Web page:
The Queen’s Medical Center
Level 2 via Iolani Elevator or Pauahi Elevator
1301 Punchbowl Street,
Honolulu, Hawaii 96813
Monday – Saturday, 7am – 5pm
(Limited services. Call for information.)
Free parking available
The Queen’s Medical Center provides a full spectrum of inpatient and outpatient infusion therapy services for patients who require the administration of antibiotics and other medications, blood transfusions, therapeutic phlebotomy, therapeutic apheresis, and other therapies in a comfortable setting.
Our clinical care team consists of highly trained professionals working together with physicians and their office staff, to ensure the highest level of care and patient safety.
The Infusion Treatment Center at The Queen’s Medical Center provides infusion therapy for a variety of medical conditions, including the provision of supportive care for cancer and transplant patients. Our services include:
Therapeutic apheresis is a procedure that can be used to remove a component of your blood that is causing your disease or symptoms. To remove the diseased or abnormal blood components, blood is drawn from you through a machine called an apheresis machine. The apheresis machine separates your blood into its different components, removes the component causing your disease, and returns the rest of your blood back to you. Depending on the procedure, you may receive fluids or blood products to replace the component that was removed. Types of apheresis procedures offered at the Queen’s Medical Center include:
Therapeutic Plasma Exchange: plasma is removed and replaced with albumin or fresh frozen plasma.
Platelet Reduction: some platelets are removed and IV fluids may be given if needed.
White Blood Cell Reduction: some white blood cells are removed and IV fluids may be given if needed.
The length of time needed will vary depending on the reason for the apheresis procedure. Therapeutic procedures usually take 2-3 hours, however the amount of time for your procedure may be shorter or longer. We recommend using the restroom before the procedure starts, however, our staff can assist you with a bedpan or urinal if you need to use the restroom during the procedure.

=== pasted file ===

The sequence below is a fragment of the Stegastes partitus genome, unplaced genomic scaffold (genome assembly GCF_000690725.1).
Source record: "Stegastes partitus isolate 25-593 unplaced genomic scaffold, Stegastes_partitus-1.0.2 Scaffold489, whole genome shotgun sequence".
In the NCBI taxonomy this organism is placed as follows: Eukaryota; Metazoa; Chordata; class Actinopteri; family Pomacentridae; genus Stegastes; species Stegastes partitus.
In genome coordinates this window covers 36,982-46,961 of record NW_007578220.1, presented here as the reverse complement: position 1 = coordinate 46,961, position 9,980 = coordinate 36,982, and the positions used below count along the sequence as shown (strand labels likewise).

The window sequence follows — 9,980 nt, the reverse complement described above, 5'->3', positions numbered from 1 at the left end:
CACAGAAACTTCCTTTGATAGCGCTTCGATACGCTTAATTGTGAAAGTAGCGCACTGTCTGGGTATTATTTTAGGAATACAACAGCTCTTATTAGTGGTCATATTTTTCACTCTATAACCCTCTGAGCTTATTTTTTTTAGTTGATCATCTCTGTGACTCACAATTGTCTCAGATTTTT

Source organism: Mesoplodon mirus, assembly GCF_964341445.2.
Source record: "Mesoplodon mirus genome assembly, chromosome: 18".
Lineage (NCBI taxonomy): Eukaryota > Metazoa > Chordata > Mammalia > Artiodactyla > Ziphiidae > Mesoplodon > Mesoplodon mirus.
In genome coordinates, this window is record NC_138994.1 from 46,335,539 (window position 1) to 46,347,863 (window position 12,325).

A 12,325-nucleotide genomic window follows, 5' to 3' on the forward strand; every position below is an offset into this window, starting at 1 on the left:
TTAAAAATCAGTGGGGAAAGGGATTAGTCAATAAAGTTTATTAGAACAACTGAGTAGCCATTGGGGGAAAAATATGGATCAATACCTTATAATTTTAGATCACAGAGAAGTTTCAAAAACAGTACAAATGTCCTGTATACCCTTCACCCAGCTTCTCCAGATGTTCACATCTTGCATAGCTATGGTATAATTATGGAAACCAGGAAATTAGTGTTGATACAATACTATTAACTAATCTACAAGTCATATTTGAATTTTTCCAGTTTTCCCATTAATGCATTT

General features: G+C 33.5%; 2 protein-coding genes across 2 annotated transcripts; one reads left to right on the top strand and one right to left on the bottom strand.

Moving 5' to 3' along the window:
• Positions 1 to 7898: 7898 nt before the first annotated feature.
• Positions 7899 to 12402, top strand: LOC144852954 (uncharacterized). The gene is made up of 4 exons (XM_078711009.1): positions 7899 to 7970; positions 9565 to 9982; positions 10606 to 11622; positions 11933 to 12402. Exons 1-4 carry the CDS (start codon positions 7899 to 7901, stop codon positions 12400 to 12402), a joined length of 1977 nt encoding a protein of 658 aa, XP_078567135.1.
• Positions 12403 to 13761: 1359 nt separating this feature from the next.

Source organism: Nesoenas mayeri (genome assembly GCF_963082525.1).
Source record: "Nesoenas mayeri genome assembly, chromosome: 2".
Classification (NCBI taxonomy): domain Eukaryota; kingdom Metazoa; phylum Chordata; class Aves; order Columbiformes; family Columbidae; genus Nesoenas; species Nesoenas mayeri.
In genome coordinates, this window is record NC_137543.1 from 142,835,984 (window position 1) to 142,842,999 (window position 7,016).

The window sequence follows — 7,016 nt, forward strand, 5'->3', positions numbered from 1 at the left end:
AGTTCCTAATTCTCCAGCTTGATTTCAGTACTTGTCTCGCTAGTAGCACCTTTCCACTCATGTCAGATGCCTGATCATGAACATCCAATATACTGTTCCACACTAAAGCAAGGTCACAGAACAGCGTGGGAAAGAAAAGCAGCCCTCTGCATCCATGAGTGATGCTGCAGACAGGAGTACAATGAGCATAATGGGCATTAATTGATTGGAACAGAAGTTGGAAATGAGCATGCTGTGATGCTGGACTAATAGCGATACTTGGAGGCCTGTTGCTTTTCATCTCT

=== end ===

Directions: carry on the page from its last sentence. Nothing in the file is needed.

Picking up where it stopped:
Many patients watch television, read or listen to music to pass the time during the procedure.
Some procedures require the use of an intravenous (IV) catheter, while others may be performed using IV needles. Temporary or long-term IV catheters can be put in at the bedside by a surgeon or in the radiology department. The catheter has two sides: one to draw your blood, the other to return your blood to you. IV needles can be placed in your arms, with one needle to draw your blood and another to return the blood to your body. Both needles will be removed after the procedure is over.
Using the IV catheter or IV needles, blood will be drawn from you and will then go through the apheresis machine where it will be spun rapidly. The rapid spinning separates the different parts of your blood into layers based on the weight of the different parts of blood. Once the blood is in layers, the diseased or abnormal part can be removed and the rest of your blood will be returned to you.
During the procedure, some people temporarily feel lightheaded, faint, nauseated, cold, or may feel tingling in their lips or fingers. If you experience any of these symptoms, notify your nurse.
After completing the apheresis procedure, you may temporarily feel a little tired or stiff.
If you are receiving the procedure as an inpatient and will be staying in the hospital overnight, you will be returned to your room and monitored. For patients who are not staying in the hospital, our staff will review instructions for self-care at home.
Thank you for choosing the Infusion Treatment Center at The Queen’s Medical Center for your patients’ needs. To make a referral, please contact us at 808-691-4570.